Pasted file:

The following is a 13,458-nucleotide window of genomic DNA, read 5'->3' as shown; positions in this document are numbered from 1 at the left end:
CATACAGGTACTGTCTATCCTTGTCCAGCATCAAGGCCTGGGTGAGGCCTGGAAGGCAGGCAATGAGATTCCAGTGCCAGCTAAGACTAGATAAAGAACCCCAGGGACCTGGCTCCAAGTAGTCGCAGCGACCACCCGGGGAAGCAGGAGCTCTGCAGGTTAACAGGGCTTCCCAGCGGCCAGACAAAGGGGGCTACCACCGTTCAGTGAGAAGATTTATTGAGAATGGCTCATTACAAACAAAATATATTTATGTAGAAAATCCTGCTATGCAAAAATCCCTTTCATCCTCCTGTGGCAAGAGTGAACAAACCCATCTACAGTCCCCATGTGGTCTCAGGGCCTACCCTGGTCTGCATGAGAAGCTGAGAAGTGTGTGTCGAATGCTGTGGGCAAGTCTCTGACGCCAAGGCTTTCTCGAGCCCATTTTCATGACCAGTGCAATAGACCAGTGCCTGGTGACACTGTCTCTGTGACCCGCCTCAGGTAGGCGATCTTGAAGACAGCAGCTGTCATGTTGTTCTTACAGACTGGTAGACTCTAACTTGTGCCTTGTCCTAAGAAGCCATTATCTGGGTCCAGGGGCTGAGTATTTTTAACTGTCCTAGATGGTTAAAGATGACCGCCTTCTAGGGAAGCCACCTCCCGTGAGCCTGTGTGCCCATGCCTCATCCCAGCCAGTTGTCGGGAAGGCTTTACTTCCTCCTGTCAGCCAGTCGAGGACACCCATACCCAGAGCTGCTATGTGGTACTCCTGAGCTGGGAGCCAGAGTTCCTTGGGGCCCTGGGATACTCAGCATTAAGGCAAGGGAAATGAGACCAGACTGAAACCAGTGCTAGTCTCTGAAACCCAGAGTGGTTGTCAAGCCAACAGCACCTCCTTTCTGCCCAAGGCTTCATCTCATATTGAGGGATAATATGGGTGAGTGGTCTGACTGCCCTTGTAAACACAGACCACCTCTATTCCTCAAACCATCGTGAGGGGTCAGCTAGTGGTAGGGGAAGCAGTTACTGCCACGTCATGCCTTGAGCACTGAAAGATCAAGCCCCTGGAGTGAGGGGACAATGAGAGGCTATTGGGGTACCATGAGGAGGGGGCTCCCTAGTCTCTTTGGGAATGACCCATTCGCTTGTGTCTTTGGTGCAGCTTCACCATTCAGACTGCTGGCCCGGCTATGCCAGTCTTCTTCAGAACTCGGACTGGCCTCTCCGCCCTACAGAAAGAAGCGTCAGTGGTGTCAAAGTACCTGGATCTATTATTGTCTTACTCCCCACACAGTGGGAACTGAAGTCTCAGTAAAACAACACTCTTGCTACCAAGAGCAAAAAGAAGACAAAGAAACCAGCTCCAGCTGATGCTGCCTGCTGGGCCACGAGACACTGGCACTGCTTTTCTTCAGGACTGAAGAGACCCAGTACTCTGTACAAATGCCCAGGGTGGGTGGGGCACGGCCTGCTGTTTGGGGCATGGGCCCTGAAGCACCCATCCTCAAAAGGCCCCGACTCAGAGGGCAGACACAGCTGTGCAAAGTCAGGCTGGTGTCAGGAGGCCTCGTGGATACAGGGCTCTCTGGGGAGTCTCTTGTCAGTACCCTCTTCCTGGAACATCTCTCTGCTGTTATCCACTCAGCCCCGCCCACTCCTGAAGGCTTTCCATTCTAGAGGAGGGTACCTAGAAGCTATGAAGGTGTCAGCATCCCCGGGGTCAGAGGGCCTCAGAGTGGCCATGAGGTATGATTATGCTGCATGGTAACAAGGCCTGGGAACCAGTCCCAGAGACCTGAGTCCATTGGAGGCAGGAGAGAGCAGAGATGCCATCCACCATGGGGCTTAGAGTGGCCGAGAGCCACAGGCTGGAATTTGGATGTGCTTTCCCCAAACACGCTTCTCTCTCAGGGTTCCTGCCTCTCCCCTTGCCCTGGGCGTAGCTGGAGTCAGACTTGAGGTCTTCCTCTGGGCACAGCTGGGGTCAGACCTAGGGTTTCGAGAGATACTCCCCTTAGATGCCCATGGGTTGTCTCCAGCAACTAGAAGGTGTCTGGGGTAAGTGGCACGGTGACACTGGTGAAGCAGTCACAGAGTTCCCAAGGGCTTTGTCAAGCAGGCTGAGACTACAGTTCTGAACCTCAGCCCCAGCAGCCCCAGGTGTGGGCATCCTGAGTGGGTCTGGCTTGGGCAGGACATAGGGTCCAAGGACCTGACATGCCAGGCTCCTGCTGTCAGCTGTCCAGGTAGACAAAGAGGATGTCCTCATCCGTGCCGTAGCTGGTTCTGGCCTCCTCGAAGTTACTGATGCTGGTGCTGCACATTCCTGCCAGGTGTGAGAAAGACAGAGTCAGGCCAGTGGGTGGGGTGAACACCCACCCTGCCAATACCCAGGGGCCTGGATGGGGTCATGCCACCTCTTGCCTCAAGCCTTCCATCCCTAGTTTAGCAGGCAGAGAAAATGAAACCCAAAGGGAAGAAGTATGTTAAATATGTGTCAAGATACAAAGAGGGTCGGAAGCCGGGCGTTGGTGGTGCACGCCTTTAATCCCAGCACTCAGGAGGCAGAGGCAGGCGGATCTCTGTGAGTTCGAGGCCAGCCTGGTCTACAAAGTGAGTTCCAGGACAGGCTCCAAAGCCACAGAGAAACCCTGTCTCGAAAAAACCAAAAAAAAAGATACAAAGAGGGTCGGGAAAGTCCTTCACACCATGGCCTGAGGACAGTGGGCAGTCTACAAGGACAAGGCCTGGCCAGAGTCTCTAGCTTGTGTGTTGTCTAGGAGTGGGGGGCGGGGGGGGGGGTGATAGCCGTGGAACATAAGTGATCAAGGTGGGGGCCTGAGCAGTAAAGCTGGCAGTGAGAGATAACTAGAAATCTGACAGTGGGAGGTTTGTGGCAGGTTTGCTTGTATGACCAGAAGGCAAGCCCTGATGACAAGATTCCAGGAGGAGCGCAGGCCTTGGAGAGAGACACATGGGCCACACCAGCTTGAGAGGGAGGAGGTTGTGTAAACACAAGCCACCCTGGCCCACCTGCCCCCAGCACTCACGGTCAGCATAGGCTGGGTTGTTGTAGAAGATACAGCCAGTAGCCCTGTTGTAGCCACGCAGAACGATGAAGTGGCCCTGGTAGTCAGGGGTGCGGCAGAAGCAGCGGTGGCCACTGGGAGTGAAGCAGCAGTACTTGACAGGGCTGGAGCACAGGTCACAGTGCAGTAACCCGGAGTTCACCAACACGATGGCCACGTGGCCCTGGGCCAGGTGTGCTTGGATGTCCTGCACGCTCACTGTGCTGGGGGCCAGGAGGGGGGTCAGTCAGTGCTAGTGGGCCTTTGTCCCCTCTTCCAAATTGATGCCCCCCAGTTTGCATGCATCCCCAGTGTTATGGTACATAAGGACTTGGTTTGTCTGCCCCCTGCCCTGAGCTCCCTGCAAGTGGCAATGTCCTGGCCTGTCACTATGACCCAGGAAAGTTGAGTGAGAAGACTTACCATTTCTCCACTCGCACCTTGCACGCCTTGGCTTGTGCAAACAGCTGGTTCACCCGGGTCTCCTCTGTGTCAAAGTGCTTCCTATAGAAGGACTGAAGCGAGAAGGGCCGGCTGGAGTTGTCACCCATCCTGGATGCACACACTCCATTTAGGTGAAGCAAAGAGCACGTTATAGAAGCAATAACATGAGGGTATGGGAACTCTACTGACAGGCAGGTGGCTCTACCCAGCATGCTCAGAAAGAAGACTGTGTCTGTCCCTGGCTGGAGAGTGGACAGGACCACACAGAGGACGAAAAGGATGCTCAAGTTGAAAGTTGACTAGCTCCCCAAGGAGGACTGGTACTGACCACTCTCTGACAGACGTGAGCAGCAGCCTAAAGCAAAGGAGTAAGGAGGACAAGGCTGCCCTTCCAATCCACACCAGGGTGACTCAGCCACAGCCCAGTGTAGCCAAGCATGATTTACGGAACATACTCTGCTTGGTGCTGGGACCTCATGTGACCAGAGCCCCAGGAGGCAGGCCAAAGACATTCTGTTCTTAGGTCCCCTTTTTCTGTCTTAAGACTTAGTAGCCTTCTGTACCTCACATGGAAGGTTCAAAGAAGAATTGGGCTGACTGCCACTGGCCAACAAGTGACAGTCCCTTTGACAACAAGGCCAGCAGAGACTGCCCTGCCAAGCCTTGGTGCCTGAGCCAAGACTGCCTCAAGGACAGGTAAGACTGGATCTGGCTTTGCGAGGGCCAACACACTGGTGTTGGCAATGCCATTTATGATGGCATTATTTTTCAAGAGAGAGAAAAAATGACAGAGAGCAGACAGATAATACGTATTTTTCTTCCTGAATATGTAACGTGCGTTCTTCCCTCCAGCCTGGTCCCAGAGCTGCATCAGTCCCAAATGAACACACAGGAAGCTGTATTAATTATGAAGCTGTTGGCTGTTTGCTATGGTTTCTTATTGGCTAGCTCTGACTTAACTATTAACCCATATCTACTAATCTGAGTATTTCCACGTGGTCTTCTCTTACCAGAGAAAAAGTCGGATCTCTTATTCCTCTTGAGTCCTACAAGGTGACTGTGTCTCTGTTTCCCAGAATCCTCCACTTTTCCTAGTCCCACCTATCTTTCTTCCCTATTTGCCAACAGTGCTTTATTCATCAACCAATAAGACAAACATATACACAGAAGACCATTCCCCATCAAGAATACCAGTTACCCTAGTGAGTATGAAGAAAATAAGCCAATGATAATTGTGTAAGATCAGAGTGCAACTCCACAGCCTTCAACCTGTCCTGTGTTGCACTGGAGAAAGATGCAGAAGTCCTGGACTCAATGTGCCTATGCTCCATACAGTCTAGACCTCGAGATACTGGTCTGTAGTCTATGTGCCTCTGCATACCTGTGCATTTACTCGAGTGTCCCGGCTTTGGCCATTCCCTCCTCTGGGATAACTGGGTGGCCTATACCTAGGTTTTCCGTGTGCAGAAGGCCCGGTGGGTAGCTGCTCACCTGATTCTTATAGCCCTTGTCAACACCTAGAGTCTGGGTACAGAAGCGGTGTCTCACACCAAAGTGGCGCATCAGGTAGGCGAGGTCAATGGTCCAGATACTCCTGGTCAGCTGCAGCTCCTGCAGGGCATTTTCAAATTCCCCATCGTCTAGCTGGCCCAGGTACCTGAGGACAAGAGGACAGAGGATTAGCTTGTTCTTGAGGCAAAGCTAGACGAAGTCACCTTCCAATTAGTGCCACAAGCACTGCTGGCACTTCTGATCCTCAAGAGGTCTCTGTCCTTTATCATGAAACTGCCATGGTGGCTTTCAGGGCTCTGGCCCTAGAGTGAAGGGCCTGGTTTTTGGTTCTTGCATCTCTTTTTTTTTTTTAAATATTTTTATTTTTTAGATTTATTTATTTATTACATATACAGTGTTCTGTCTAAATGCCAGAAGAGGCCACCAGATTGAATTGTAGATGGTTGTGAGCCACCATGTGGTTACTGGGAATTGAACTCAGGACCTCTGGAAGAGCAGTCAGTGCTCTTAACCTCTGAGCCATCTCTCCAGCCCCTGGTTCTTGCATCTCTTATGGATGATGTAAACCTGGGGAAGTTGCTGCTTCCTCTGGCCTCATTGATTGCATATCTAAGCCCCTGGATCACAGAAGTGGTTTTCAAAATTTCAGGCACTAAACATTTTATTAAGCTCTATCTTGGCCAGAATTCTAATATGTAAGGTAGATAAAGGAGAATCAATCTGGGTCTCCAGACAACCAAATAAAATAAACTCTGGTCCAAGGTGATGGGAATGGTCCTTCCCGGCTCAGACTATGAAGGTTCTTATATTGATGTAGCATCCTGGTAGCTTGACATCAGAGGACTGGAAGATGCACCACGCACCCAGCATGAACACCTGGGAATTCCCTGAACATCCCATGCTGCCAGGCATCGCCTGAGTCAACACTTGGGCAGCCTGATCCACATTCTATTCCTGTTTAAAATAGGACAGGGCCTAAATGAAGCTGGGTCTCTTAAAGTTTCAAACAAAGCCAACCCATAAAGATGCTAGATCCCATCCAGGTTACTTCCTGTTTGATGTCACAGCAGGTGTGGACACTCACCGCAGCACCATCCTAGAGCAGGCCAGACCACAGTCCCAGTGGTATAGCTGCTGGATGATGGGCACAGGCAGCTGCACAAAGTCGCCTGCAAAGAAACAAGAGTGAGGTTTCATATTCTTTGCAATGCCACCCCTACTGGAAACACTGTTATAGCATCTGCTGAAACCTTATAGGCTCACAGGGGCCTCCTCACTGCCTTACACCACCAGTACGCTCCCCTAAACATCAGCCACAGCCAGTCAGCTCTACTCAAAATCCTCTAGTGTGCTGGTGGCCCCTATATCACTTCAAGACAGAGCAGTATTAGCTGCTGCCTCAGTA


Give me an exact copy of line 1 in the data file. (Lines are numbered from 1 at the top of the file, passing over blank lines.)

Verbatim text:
The following is a 13,458-nucleotide window of genomic DNA, read 5'->3' as shown; positions in this document are numbered from 1 at the left end: